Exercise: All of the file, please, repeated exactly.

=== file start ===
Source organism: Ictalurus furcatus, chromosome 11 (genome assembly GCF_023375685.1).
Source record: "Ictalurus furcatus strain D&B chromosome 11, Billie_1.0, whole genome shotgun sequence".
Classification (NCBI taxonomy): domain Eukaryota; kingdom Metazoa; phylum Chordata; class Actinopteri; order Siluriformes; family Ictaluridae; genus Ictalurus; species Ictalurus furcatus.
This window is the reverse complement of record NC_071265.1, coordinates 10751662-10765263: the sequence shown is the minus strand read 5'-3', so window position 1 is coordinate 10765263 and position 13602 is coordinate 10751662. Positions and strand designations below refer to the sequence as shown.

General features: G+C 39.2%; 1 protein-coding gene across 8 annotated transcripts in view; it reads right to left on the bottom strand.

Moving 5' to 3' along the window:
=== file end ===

Source organism: Ictalurus furcatus, chromosome 11 (genome assembly GCF_023375685.1).
Source record: "Ictalurus furcatus strain D&B chromosome 11, Billie_1.0, whole genome shotgun sequence".
Classification (NCBI taxonomy): domain Eukaryota; kingdom Metazoa; phylum Chordata; class Actinopteri; order Siluriformes; family Ictaluridae; genus Ictalurus; species Ictalurus furcatus.
This window is the reverse complement of record NC_071265.1, coordinates 10751662-10765263: the sequence shown is the minus strand read 5'-3', so window position 1 is coordinate 10765263 and position 13602 is coordinate 10751662. Positions and strand designations below refer to the sequence as shown.

General features: G+C 39.2%; 1 protein-coding gene across 8 annotated transcripts in view; it reads right to left on the bottom strand.

Moving 5' to 3' along the window: